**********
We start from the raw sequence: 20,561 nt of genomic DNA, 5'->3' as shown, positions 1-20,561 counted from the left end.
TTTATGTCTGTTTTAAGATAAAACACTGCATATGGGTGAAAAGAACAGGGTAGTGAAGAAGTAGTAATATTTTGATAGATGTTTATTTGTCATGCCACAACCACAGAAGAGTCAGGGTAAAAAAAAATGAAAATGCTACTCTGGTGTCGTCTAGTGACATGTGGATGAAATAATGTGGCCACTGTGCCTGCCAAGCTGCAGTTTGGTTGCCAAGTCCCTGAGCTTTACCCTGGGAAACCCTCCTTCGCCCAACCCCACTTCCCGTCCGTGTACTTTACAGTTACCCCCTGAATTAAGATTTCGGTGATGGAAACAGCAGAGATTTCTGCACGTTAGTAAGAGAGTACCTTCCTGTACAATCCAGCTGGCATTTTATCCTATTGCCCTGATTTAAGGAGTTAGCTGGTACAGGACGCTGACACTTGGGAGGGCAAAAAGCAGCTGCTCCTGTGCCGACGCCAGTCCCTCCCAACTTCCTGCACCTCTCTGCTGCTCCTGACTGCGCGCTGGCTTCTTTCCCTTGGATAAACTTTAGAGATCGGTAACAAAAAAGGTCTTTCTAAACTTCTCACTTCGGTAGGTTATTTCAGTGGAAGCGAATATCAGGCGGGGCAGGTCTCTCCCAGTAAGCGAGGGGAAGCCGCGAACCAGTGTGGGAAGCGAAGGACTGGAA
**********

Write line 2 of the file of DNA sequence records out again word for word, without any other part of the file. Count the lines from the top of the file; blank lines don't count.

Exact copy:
TTTATGTCTGTTTTAAGATAAAACACTGCATATGGGTGAAAAGAACAGGGTAGTGAAGAAGTAGTAATATTTTGATAGATGTTTATTTGTCATGCCACAACCACAGAAGAGTCAGGGTAAAAAAAAATGAAAATGCTACTCTGGTGTCGTCTAGTGACATGTGGATGAAATAATGTGGCCACTGTGCCTGCCAAGCTGCAGTTTGGTTGCCAAGTCCCTGAGCTTTACCCTGGGAAACCCTCCTTCGCCCAACCCCACTTCCCGTCCGTGTACTTTACAGTTACCCCCTGAATTAAGATTTCGGTGATGGAAACAGCAGAGATTTCTGCACGTTAGTAAGAGAGTACCTTCCTGTACAATCCAGCTGGCATTTTATCCTATTGCCCTGATTTAAGGAGTTAGCTGGTACAGGACGCTGACACTTGGGAGGGCAAAAAGCAGCTGCTCCTGTGCCGACGCCAGTCCCTCCCAACTTCCTGCACCTCTCTGCTGCTCCTGACTGCGCGCTGGCTTCTTTCCCTTGGATAAACTTTAGAGATCGGTAACAAAAAAGGTCTTTCTAAACTTCTCACTTCGGTAGGTTATTTCAGTGGAAGCGAATATCAGGCGGGGCAGGTCTCTCCCAGTAAGCGAGGGGAAGCCGCGAACCAGTGTGGGAAGCGAAGGACTGGAA